The Republic of the Philippines is the second most populated of the ASEAN countries, and with a forecast for 2045 as the 10th most populated country in world, the development of human capital is a urgent issue to contend with. Hence, the Commission on Higher Education (CHED), the Agency for tertiary and graduate education in the country, stressed the need for Higher Education Institutions (HEIs) to be responsive to international challenges as it affects the regional and global competitiveness of the Philippines. Indeed, in order to accompany the socioeconomic development, there is an urgent need to accelerate human capital development and commit to the internationalization of HE. The commitment involves strategies like accelerating national and global inter-university research collaboration, ensuring that curricular programs are aligned with international standards, training graduates who can demonstrate 21st century competencies in global knowledge economy, and even promoting diversity in faculty roster by engaging international talents.

The ASEAN Integration is one pressing challenge. The Philippine Government is cognizant of the fact that the country lags behind many of its ASEAN neighbors in producing knowledge builders, researchers, innovators, job creators, solutions seekers, and solutions providers needed to effectively function in a knowledge economy. Part of the response, is the CHED´s development of a Policy Framework and Strategies on the Internationalization of Philippine HE in 2016. Such Policy Framework encourages HEIs to pursue their international strategy (Quality, reputation, international academic community and International cooperation with the rest of the world). The CHED has both a developmental and regulatory role in promoting the internationalization strategy that is programmatic and holistic. The nature of support and assistance depends on the level of development of the HEIs according to the tier they belong. There are four tiers, tier 1 being the highest. Universities seek for opportunities for Int. linkages, but with the huge number of HEIs in the country (1,600+ private schools and 220+ state schools as of 2014), the CHED can only involve a limited number.

The current state of the art is that the country is only warming up to internationalization. The policy framework and strategies on the internationalization of Philippine HE has just been crafted by the CHED in 2016. However, the effort to ready the universities towards internationalization is still wanting. While there are policies from the CHED, implementing rules and guidelines still have to be further clarified. Indeed, student mobility policies have been revised, but procedures are still unclear how the universities are going to strategize on their own towards internationalization. Capability building is essential as there are very few trained to do internationalization in the universities. The enabling environment has to be heightened by the oversight bodies to encourage the universities to get into internationalization. Funding support is essential to upgrade the facilities and capabilities of the universities to be at par with possible international partners that have already achieved a level of quality success in their programs.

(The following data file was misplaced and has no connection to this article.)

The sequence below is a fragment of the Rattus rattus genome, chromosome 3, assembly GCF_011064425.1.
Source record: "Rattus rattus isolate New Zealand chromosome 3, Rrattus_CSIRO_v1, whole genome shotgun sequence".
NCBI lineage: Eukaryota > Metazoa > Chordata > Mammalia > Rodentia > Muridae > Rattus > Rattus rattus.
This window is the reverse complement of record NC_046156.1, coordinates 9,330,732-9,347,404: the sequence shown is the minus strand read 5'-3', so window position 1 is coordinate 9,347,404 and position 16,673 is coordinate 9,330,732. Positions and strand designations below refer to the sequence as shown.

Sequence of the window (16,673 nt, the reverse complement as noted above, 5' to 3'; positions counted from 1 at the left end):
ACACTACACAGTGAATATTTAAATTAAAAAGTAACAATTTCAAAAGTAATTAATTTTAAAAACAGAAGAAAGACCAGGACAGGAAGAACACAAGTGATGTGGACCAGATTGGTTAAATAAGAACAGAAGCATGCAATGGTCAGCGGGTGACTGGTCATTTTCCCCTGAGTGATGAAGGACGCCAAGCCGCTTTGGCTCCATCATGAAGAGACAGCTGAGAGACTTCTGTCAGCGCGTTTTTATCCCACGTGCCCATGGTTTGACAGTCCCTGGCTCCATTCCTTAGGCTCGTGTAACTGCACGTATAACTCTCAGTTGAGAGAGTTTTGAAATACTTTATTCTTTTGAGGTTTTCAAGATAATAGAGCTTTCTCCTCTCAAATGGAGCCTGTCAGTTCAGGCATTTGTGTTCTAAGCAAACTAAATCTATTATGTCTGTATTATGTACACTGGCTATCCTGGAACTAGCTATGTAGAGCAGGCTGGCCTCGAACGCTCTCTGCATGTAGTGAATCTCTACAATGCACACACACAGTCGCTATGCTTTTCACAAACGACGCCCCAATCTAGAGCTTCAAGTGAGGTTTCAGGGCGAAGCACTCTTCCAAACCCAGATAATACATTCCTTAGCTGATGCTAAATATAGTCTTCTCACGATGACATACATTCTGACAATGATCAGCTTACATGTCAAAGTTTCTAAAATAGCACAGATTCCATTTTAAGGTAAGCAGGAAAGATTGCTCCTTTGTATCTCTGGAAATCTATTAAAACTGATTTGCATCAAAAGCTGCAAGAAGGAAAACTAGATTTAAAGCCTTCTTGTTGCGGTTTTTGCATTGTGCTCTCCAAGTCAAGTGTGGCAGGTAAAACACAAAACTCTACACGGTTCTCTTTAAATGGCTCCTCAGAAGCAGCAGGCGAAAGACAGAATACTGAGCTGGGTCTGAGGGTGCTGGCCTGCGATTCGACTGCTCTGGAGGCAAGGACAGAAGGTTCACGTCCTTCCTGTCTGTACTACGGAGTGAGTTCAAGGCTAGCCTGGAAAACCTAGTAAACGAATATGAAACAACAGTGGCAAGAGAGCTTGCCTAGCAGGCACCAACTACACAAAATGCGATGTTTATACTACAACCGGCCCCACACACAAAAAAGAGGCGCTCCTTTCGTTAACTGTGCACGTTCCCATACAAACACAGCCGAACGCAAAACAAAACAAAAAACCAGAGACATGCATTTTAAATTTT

The current project is very relevant since very few initiatives are being taken along this line especially in the Philippines. Universities can better face internationalization if an enabling environment may be provided to reduce the costly trial and error methods that typify current practices. Besides, the challenges which arise from being a partner country for the EU Erasmus+ programme suppose a need and a desire for the harmonisation of practices (such as quality, accreditation), but this also requires the appropriate structures and knowledge to be in place in order to undertake exchanges, joint projects, or other international activities.

From meetings and discussions with the partner institutions, it is clear that, institutionally speaking, International Relations (or, IRR) has not been a priority for them until now, nor has it been treated as a strategic process. The IRO or, Cooperation Office in the Philippines is usually a small structure, dealing mainly with outgoing students and the few incoming, if any exist at all (with some exceptions). On average, there are one or two staff members dealing with IRRs, and it is not uncommon for the staff members to be also dedicated to either teaching or other administrative tasks at the same time.

The ANTENA consortium has identified various problems that cause the low level of internationalisation of Philippines HEIs: lack of specialised staff in IRR, unbalanced mobility flows with regards to students and academic staff, lack of internationalisation strategies, difficulties regarding the recognition of credits/titles, lack of international networking, etc. The ANTENA project will focus basically on 2 crucial issues, a macro-level problem and a micro-level problem. The micro-level or institutional challenge is the lack of specialised staff in IRR, which is an impediment to the progress of the Philippines universities in the internationalisation process. The macro-level or national problem is related to improving the Philippines credit recognition system and international research activities, which will ensure seamless academic mobility. Other identified problems will be also considered, basically as consequence of the synergies coming from tackling those challenges.

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